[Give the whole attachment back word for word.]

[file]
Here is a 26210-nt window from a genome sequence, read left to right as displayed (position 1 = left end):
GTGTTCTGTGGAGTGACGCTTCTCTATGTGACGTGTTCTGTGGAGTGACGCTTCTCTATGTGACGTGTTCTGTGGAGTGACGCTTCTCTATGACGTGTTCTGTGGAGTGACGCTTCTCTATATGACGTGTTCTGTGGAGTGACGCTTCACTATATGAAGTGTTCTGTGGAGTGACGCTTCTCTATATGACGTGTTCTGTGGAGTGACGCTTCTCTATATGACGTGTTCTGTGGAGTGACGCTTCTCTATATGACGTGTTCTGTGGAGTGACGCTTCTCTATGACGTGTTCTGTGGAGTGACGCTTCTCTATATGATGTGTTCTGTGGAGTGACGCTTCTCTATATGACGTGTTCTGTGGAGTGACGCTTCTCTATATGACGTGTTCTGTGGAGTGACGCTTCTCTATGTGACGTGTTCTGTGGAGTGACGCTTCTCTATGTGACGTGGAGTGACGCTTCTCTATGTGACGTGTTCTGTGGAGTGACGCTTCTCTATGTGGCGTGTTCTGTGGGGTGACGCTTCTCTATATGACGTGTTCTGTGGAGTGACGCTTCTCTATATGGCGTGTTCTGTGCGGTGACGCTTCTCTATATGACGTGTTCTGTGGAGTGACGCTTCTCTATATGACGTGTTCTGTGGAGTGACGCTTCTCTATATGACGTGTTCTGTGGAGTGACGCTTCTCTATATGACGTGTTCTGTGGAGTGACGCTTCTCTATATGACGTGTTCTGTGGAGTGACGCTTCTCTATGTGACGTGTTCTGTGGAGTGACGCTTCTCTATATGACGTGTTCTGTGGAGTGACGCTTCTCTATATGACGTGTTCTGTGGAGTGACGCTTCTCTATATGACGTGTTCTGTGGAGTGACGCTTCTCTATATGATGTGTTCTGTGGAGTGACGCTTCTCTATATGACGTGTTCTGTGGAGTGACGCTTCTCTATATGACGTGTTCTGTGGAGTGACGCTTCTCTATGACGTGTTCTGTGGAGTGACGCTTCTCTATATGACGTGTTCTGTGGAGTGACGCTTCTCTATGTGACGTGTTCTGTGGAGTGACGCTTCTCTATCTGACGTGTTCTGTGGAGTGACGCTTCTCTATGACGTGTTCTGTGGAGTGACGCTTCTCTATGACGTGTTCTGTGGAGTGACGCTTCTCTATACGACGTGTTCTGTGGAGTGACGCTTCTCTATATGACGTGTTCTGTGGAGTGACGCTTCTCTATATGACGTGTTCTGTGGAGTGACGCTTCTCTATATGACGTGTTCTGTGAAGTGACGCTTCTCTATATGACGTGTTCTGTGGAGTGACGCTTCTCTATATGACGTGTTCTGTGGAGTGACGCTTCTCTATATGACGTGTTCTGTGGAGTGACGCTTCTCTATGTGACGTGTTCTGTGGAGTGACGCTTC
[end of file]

Here is a 26210-nt window from a genome sequence, read left to right as displayed (position 1 = left end):
GTGTTCTGTGGAGTGACGCTTCTCTATGTGACGTGTTCTGTGGAGTGACGCTTCTCTATGTGACGTGTTCTGTGGAGTGACGCTTCTCTATGACGTGTTCTGTGGAGTGACGCTTCTCTATATGACGTGTTCTGTGGAGTGACGCTTCACTATATGAAGTGTTCTGTGGAGTGACGCTTCTCTATATGACGTGTTCTGTGGAGTGACGCTTCTCTATATGACGTGTTCTGTGGAGTGACGCTTCTCTATATGACGTGTTCTGTGGAGTGACGCTTCTCTATGACGTGTTCTGTGGAGTGACGCTTCTCTATATGATGTGTTCTGTGGAGTGACGCTTCTCTATATGACGTGTTCTGTGGAGTGACGCTTCTCTATATGACGTGTTCTGTGGAGTGACGCTTCTCTATGTGACGTGTTCTGTGGAGTGACGCTTCTCTATGTGACGTGGAGTGACGCTTCTCTATGTGACGTGTTCTGTGGAGTGACGCTTCTCTATGTGGCGTGTTCTGTGGGGTGACGCTTCTCTATATGACGTGTTCTGTGGAGTGACGCTTCTCTATATGGCGTGTTCTGTGCGGTGACGCTTCTCTATATGACGTGTTCTGTGGAGTGACGCTTCTCTATATGACGTGTTCTGTGGAGTGACGCTTCTCTATATGACGTGTTCTGTGGAGTGACGCTTCTCTATATGACGTGTTCTGTGGAGTGACGCTTCTCTATATGACGTGTTCTGTGGAGTGACGCTTCTCTATGTGACGTGTTCTGTGGAGTGACGCTTCTCTATATGACGTGTTCTGTGGAGTGACGCTTCTCTATATGACGTGTTCTGTGGAGTGACGCTTCTCTATATGACGTGTTCTGTGGAGTGACGCTTCTCTATATGATGTGTTCTGTGGAGTGACGCTTCTCTATATGACGTGTTCTGTGGAGTGACGCTTCTCTATATGACGTGTTCTGTGGAGTGACGCTTCTCTATGACGTGTTCTGTGGAGTGACGCTTCTCTATATGACGTGTTCTGTGGAGTGACGCTTCTCTATGTGACGTGTTCTGTGGAGTGACGCTTCTCTATCTGACGTGTTCTGTGGAGTGACGCTTCTCTATGACGTGTTCTGTGGAGTGACGCTTCTCTATGACGTGTTCTGTGGAGTGACGCTTCTCTATACGACGTGTTCTGTGGAGTGACGCTTCTCTATATGACGTGTTCTGTGGAGTGACGCTTCTCTATATGACGTGTTCTGTGGAGTGACGCTTCTCTATATGACGTGTTCTGTGAAGTGACGCTTCTCTATATGACGTGTTCTGTGGAGTGACGCTTCTCTATATGACGTGTTCTGTGGAGTGACGCTTCTCTATATGACGTGTTCTGTGGAGTGACGCTTCTCTATGTGACGTGTTCTGTGGAGTGACGCTTC